There are many things about the new Celtics squad that have me excited about the upcoming season. But I find that many of those really exciting things to me don't seem to have gained a lot of traction as far as discussions among the Celtics faithful. One of those reasons for excitement is Jason Terry, and what his presence could potentially mean for this squad. I think it goes way, way beyond just having a great 6th man or a guy on the second unit that can create his own shot. Those are good things (and what seem to get the most attention in most Celtics discussions), but to me they undersell Terry.
Terry has proven himself to be a true impact player on championship caliber squads. And not "just" a 6th man level impact...he's been pretty close to "legit second option" level when the Mavs have competed in recent years. The Mavs have had three 57+ win teams in recent years, and two of those three teams have played in the Finals. In those seasons Dirk Nowitzki led the Mavs with an average Regularized Adjusted Plus Minus (RAPM) score of +6.7 in those three seasons. However, checking in at second on those teams in RAPM was Mr. Jason Eugene Terry with an average RAPM of +2.2. To put those numbers in perspective on this generation of Celtics, since 2008 Kevin Garnett has sported an RAPM of +6.4, Paul Pierce has been at +3.2, and Ray Allen at +2.6. Thus, in rough terms, Terry was contributing almost as much impact to those elite Mavs teams as Pierce or Ray were contributing here in Boston.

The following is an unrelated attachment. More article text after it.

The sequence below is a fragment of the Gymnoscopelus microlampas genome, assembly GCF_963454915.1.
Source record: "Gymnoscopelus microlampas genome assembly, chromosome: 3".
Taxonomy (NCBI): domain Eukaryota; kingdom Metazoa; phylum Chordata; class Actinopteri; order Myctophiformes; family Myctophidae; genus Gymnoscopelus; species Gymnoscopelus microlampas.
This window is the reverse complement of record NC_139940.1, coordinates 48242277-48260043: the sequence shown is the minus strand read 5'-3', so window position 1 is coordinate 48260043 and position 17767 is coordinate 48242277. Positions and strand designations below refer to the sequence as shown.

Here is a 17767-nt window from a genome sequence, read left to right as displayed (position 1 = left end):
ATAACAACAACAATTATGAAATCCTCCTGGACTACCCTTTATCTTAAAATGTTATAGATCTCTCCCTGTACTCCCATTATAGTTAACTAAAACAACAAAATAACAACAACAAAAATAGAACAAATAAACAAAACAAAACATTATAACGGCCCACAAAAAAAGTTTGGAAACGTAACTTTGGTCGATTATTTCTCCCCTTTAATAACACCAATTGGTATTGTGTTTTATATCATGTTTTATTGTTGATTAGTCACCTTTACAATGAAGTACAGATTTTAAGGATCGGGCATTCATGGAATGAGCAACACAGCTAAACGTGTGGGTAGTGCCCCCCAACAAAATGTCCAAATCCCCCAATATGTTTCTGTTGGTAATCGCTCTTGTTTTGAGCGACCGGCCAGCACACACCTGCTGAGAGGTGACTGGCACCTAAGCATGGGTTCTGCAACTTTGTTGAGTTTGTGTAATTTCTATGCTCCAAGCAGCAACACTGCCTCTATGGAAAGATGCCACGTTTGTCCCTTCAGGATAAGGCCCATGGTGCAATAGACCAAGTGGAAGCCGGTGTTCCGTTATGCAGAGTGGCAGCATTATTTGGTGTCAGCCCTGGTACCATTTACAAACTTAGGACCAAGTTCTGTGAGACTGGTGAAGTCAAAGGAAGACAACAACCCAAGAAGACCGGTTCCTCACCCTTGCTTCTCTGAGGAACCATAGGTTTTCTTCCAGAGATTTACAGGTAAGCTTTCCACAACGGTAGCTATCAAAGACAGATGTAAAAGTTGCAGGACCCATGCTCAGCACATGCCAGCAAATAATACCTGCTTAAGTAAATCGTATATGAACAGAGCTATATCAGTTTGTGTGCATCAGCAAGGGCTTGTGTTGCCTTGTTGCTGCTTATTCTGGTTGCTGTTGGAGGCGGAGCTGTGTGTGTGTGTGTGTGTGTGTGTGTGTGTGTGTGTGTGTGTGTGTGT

So the question becomes, HOW was Terry having such a tangible positive impact on such championship-caliber teams? I would argue that there were three primary things that Terry brought to the table: 1) An offensive engine for the second team, 2) a dynamic two-man offensive game with Nowitzki, and 3) a skill-set that made him an ideal primary ball-handler in crunch time. And the obvious follow-up, then, is to ask how those three areas of impact translate to his new gig in Boston?
I'd say that it translates perfectly, because the personnel on these Celtics are such that we a) have real need for Terry's skills and b) have the personnel to take advantage of those skills in a similar way.
The Celtics' need for a second unit offensive engine (role 1) is obvious and well documented, so I won't spend much time there. However, I would like to spend some time on Terry's (2) and (3) from the list above because I think they will yield tangible benefits this season that will be larger than what most expect.